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I propose an amendment to the name of your "As If Center." Make your center acceptably European ("centre") and Germanize the "as if" ("als ob") : the "Als Ob Centre." It's more pretentious that way, and suggests a smart allusion to Hans Vaihinger's "Philosophie des Als-Ob," according to which we can have no real knowledge of reality, but only useful fictions, narratives of the self which we construct and live by.

Your "fictive" academic conference will therefore be also "performative" (another good critical theory term): it will embody your centre and be an exercise in the philosophy of fictionalism.

Topic will be prayer, psychotherapy and ecclesiology in light of the eschatology of the Law of Preponderance of Means over Ends. The ghosts of poor Frank Kermode and Wallace Stevens will speak. Liturgical rubrics as Notes towards a Supreme Fiction, theosis as The Sense of an Ending, with an added Adlerian holism for hesychasm, in an age of Church committees.

My scolding is directed -- or should be directed -- at myself first, then my clerical colleagues, then the laity. But I still protest the over-scheduling of children away from the life of the Church.

I am ambivalent about your issue with Mother's Day. Thank you, first of all, for putting the possessive in its proper place. I agree with you that this is a "pseudo-semi-quasi-demi" feast day. I would add that it typically degenerates into maudlin sentimentality, along with the rest of American civic religion.

I defend Mother's Day in Orthodoxy mainly because the feminine charism and motherhood is being suppressed from all sides, left and right. Manhood is turning into a cartoon, and womanhood and motherhood have become insults. Because of this, and its latent anti-war (and anti-commercial and anti-industrial) meaning, I think I will continue to do my annual Mother's Day bulletin.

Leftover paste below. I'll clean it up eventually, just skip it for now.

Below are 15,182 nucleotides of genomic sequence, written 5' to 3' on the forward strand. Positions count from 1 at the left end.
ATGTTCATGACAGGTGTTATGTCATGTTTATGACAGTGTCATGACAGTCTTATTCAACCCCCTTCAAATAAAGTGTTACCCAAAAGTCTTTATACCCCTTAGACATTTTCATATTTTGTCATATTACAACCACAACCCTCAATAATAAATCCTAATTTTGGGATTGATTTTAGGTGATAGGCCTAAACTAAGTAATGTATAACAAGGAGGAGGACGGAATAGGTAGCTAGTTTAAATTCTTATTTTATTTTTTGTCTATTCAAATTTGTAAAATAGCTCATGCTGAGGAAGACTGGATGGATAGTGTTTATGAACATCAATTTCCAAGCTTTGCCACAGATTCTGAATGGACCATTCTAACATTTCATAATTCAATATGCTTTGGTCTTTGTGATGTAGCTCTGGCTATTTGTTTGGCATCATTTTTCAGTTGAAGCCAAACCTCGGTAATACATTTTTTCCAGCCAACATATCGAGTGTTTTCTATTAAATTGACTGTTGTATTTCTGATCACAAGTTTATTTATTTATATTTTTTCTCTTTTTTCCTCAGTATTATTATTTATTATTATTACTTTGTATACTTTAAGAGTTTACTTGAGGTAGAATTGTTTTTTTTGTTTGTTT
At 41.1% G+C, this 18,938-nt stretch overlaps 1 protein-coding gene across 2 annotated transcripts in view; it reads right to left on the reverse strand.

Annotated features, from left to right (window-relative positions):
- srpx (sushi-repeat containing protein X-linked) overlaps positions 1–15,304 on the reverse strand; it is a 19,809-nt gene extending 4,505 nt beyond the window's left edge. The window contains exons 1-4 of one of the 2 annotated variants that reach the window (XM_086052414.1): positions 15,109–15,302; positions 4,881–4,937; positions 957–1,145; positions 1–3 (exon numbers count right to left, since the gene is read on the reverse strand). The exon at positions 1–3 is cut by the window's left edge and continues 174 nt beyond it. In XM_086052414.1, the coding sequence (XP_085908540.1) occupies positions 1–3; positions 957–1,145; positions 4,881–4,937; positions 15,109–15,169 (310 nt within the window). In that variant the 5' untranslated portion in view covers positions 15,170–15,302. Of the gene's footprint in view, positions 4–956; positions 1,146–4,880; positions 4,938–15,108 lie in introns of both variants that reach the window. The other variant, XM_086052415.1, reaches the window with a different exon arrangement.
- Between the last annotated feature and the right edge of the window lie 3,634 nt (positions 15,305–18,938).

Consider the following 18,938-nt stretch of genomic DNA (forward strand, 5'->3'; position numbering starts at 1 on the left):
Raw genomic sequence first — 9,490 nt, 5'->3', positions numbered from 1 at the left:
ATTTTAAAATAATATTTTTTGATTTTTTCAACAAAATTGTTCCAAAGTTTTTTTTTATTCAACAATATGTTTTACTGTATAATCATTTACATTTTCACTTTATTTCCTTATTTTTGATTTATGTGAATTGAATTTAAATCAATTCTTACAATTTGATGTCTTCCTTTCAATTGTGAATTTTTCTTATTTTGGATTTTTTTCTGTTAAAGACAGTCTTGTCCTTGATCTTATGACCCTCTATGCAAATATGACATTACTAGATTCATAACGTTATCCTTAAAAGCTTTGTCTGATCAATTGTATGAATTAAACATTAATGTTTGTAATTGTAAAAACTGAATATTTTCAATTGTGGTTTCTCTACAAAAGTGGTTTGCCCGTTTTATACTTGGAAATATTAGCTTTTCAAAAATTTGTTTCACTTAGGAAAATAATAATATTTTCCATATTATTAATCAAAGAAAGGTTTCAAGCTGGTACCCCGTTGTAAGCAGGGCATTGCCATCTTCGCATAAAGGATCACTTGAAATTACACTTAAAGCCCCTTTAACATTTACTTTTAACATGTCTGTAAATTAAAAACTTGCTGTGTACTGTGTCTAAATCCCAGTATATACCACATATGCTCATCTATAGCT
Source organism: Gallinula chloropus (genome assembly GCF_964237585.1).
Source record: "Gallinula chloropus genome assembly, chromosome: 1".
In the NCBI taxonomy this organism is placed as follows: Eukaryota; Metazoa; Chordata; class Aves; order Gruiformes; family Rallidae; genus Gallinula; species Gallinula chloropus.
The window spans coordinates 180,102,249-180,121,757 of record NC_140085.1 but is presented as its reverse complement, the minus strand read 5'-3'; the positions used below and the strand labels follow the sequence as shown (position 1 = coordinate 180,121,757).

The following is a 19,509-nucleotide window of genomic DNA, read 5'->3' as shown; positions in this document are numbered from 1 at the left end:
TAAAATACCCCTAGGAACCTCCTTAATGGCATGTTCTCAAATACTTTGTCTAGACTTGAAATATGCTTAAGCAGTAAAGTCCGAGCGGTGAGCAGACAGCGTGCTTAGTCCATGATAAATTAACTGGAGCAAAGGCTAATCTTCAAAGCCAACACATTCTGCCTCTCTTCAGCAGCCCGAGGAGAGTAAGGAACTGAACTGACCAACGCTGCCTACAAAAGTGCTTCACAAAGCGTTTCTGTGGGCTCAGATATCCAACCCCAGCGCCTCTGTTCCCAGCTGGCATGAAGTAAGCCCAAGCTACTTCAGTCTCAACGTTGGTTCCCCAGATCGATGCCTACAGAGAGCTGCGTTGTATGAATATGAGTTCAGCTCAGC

Thank you for your comment.

7. Most of your examples scold laypeople for choosing these activities over church, but my example in this category would be the parish making a pseudo-semi-quasi-demi feast day out of Mother's Day. (Different from your citing of "urgent" alternatives, but granted spurious priority nonetheless.) And the priest is totally all for it; he's not just bowing to pressure from Mother's Day devotees. Our parish's annual special coffee hour brunch is kind of a bore, but at least it's after Liturgy. But the priest's predictable elevation of Mother's Day in his sermon over whatever's on the church calendar that day is tedious in the extreme. (This year, MD was on Myrrhbearers' Sunday, and they barely got mentioned! And they're mothers!) This puzzles me in some ways because the priest is usually all about liturgical correctness otherwise. I think the sentimental "conservatism" of culture-war, nuclear-family-values-flavored symbolism, the chance to venerate it in church, is irresistible to some people. Oh how I wish I could inject the actual historical meaning of Mother's Day, which was about anti-war activism, into this mix if they want to go all Mother's Day once a year. Heh. But you know how THAT would play. (BTW, I'm a mom and on the receiving end of this fluffy veneration every year, so this isn't sour grapes from a non-mom.)